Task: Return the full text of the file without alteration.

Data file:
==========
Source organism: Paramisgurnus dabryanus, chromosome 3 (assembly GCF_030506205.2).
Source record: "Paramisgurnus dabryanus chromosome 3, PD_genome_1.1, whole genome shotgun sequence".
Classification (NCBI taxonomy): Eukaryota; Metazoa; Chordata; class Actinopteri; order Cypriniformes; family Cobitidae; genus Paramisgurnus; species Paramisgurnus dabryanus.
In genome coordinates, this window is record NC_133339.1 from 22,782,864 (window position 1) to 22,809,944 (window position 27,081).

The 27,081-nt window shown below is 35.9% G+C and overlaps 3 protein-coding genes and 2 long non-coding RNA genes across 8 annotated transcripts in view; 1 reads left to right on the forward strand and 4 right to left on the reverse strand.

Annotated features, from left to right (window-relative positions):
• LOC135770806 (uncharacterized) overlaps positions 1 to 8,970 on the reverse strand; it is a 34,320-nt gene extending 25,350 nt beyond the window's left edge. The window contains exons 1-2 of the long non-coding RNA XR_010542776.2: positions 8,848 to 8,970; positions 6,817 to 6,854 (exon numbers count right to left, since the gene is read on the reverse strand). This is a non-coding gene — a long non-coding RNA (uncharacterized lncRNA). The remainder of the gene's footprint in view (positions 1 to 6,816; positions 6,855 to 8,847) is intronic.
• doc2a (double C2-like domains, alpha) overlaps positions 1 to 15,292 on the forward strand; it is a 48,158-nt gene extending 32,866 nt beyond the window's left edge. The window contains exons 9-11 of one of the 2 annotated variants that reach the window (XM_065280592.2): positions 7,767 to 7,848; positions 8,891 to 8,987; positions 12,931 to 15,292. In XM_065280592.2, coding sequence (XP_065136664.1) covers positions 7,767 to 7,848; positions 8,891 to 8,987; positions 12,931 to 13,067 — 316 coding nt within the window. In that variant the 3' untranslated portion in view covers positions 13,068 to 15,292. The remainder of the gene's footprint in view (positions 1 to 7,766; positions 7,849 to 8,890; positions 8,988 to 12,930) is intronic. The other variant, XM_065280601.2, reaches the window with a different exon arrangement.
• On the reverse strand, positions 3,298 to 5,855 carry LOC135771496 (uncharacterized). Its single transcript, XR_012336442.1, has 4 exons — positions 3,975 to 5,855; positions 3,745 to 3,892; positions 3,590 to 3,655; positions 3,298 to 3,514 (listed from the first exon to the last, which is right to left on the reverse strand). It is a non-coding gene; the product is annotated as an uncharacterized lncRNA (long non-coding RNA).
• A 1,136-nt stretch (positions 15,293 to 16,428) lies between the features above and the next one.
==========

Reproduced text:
Source organism: Paramisgurnus dabryanus, chromosome 3 (assembly GCF_030506205.2).
Source record: "Paramisgurnus dabryanus chromosome 3, PD_genome_1.1, whole genome shotgun sequence".
Classification (NCBI taxonomy): Eukaryota; Metazoa; Chordata; class Actinopteri; order Cypriniformes; family Cobitidae; genus Paramisgurnus; species Paramisgurnus dabryanus.
In genome coordinates, this window is record NC_133339.1 from 22,782,864 (window position 1) to 22,809,944 (window position 27,081).

The 27,081-nt window shown below is 35.9% G+C and overlaps 3 protein-coding genes and 2 long non-coding RNA genes across 8 annotated transcripts in view; 1 reads left to right on the forward strand and 4 right to left on the reverse strand.

Annotated features, from left to right (window-relative positions):
• LOC135770806 (uncharacterized) overlaps positions 1 to 8,970 on the reverse strand; it is a 34,320-nt gene extending 25,350 nt beyond the window's left edge. The window contains exons 1-2 of the long non-coding RNA XR_010542776.2: positions 8,848 to 8,970; positions 6,817 to 6,854 (exon numbers count right to left, since the gene is read on the reverse strand). This is a non-coding gene — a long non-coding RNA (uncharacterized lncRNA). The remainder of the gene's footprint in view (positions 1 to 6,816; positions 6,855 to 8,847) is intronic.
• doc2a (double C2-like domains, alpha) overlaps positions 1 to 15,292 on the forward strand; it is a 48,158-nt gene extending 32,866 nt beyond the window's left edge. The window contains exons 9-11 of one of the 2 annotated variants that reach the window (XM_065280592.2): positions 7,767 to 7,848; positions 8,891 to 8,987; positions 12,931 to 15,292. In XM_065280592.2, coding sequence (XP_065136664.1) covers positions 7,767 to 7,848; positions 8,891 to 8,987; positions 12,931 to 13,067 — 316 coding nt within the window. In that variant the 3' untranslated portion in view covers positions 13,068 to 15,292. The remainder of the gene's footprint in view (positions 1 to 7,766; positions 7,849 to 8,890; positions 8,988 to 12,930) is intronic. The other variant, XM_065280601.2, reaches the window with a different exon arrangement.
• On the reverse strand, positions 3,298 to 5,855 carry LOC135771496 (uncharacterized). Its single transcript, XR_012336442.1, has 4 exons — positions 3,975 to 5,855; positions 3,745 to 3,892; positions 3,590 to 3,655; positions 3,298 to 3,514 (listed from the first exon to the last, which is right to left on the reverse strand). It is a non-coding gene; the product is annotated as an uncharacterized lncRNA (long non-coding RNA).
• A 1,136-nt stretch (positions 15,293 to 16,428) lies between the features above and the next one.